Category Archives: National & Global News

Female CEO Steers Black Rodeo Movement 

African American cowgirls do exist.

Each year hundreds of Black women travel across the United States to compete in ladies steer wrestling, breakaway roping, bull riding, barrel racing, and other rodeo competitions — many while holding down full-time jobs.

The rise of Black women in the rodeo circuit is largely due to the Bill Pickett Invitational Rodeo (BPIR), the nation’s only African American touring rodeo, which was founded by Lu Vason in Denver, Colorado, in 1984.

Named in honor of Willie M. ‘Bill’ Pickett, BPIR was an African American cowboy, actor, and ProRodeo Hall of Fame inductee. He invented the bulldogging technique — a rodeo event where a rider wrestles a steer to the ground by grabbing its horns.

Today, BPIR has a woman at the helm and is run by a majority female leadership team. 

Since taking the reins in 2015, Vason’s wife Valeria Howard-Cunningham has used her position as CEO to promote women to leadership roles, effectively creating the first successful touring rodeo led by a Black woman.

Although 2020 has been a challenging rodeo year with COVID-19 forcing the cancelation of the competition season, Cunningham is confident that she and her team will continue to drive the movement forward.

Caroline Carter and Justini Carter (Courtesy Caroline Carter)

“Being CEO was an opportunity where I could get women involved to show that women can run a rodeo operation just as effective or more effective as men,” Cunningham said. “That was important to me. A woman has to do 10 times more than a counterpart to show they are capable of doing certain things.”

Women have been involved in the rodeo world at various levels for decades. However, they have been mostly underrepresented, said Krishaun Adair of Point Blank, Texas, who has been competing in rodeo since she was five years old.

“I did not realize we were like unicorns. I didn’t realize there was a lack of or underrepresentation of Black cowgirls. I grew up looking at Black cowgirls, that’s who I wanted to be. They were my role models. Then I realized how small of a group and how precious we are. People had never seen it before, never heard of it before. Their image of a cowboy or a cowgirl looks nothing like me.”

When Adair and her friend Azja Bryant travel to competitions with horses in tow, people stop and stare, she told Zenger.

“We would stop at different gas stations, and you know, people would either look at you a little funny or [for] some people it was total fascination like they just couldn’t believe,” said Bryant. “I like to be able to perform to the best of my ability, to go out and be a positive role model to others, so I can show other people, ‘Hey there are Black cowgirls out here.’”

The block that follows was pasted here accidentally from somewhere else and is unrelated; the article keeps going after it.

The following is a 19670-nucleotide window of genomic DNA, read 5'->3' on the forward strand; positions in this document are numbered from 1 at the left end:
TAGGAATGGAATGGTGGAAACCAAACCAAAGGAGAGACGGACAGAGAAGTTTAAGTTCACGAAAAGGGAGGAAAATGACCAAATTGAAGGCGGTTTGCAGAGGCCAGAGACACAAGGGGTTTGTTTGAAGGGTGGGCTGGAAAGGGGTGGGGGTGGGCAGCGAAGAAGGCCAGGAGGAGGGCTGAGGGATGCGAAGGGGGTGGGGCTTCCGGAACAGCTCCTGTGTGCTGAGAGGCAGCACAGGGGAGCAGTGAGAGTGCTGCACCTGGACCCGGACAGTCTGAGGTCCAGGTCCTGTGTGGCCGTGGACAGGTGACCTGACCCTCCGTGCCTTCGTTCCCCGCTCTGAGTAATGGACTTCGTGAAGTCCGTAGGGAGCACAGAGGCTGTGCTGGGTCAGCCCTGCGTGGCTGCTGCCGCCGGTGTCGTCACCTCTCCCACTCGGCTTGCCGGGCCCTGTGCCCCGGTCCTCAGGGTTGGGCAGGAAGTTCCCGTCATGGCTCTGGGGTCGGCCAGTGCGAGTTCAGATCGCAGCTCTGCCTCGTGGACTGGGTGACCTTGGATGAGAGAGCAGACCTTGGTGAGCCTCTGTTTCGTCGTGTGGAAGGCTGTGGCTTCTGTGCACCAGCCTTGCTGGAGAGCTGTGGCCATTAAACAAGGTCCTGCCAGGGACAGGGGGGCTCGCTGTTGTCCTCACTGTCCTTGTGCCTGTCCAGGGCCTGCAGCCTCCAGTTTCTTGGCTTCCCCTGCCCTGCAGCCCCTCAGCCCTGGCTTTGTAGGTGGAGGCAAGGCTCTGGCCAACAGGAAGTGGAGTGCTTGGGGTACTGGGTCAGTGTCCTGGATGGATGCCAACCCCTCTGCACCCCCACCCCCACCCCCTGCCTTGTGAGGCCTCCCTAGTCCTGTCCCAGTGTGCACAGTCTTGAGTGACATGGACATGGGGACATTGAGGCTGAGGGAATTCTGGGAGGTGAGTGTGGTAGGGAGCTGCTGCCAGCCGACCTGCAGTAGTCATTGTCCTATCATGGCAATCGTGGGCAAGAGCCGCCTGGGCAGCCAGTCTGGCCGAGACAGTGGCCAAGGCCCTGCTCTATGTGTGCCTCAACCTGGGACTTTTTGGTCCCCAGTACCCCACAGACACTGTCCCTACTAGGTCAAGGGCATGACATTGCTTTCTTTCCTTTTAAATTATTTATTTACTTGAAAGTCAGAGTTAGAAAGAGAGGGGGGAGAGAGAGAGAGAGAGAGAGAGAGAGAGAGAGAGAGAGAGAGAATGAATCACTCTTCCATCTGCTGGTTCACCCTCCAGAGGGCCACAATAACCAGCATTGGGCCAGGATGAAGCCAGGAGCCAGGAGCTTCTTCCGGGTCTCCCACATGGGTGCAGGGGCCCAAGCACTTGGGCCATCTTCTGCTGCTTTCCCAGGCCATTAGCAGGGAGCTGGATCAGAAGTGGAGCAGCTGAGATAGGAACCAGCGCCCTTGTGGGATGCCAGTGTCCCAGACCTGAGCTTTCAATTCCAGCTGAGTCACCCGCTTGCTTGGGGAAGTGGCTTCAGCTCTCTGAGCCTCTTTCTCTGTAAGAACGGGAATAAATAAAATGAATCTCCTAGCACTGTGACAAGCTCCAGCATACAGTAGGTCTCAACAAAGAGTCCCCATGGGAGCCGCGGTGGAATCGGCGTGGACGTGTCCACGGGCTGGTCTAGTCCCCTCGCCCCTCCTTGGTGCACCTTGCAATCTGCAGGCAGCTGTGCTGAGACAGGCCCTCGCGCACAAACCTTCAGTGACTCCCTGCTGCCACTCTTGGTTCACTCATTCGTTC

Adair said she admires BPIR because it creates a platform for Black cowboys and cowgirls.

“Bill Pickett [represents cowgirls and cowboys] on a level so that we don’t seem inferior or not as good,” said Adair. “I want to be seen; I don’t want to be isolated. We rodeo, we just so happen to be Black.”

Vason created BPIR as a place for African Americans to hone their rodeo skills, showcase their talents, and educate the community about Pickett.

The idea came after he attended Cheyenne Frontier Days, an outdoor rodeo and western celebration in the United States, held annually since 1897 in Cheyenne, Wyoming. Cunningham told Zenger that he did not see Black cowboys or cowgirls in the rodeo despite knowing there were thousands in the United States.

Now, BPIR has surpassed the model of being just a rodeo — it’s a community that brings people together from across the country.

“Bill Pickett is all African American,” Cunningham said. “It gives African Americans the opportunity to display skills and develop skills and not be treated unfairly. People invited to participate in the rodeo know it’s a safe zone.”

Rodeo in the United States is not just fun; it is big business. According to ranch services company Western Ranches, more than 600 rodeos nationwide are sanctioned by the Professional Rodeo Cowboys Association, and in 2015 rodeo prize money surpassed $46 million. Contestants have the opportunity to win hundreds of thousands of dollars in prize money in just a few days.

“Seeing kids from different communities that have never seen a Black cowboy and never seen a Black cowgirl, that’s worth more than money could ever buy,” said Cunningham.

But sponsors and prize money do not come easily for Black rodeos.

“Because we are an African American rodeo association, the biggest challenge has been and continues to be obtaining the level of sponsorship of other rodeos,” said Cunningham. 

“Companies don’t want to invest. With the National Finals Rodeo (NFR), millions can be put up for added money at their finals. We sell out all of our venues across the U.S., and we don’t get the same level of sponsorship participation. It’s the biggest struggle we have, but we don’t let that hold us back.”

African American cowboys accounted for up to 25% of workers in the cattle industry in American West, although their images were primarily excluded from popular culture. And while Black cowboys and cowgirls are common in places like Texas and Oklahoma, Cunningham said it is shocking how little is known about them in other parts of the country.

With COVID-19 causing the slowdown of rodeo competition across the country, BPIR is focusing not only on gaining sponsors but on its mission of education and getting more young people involved in the sport.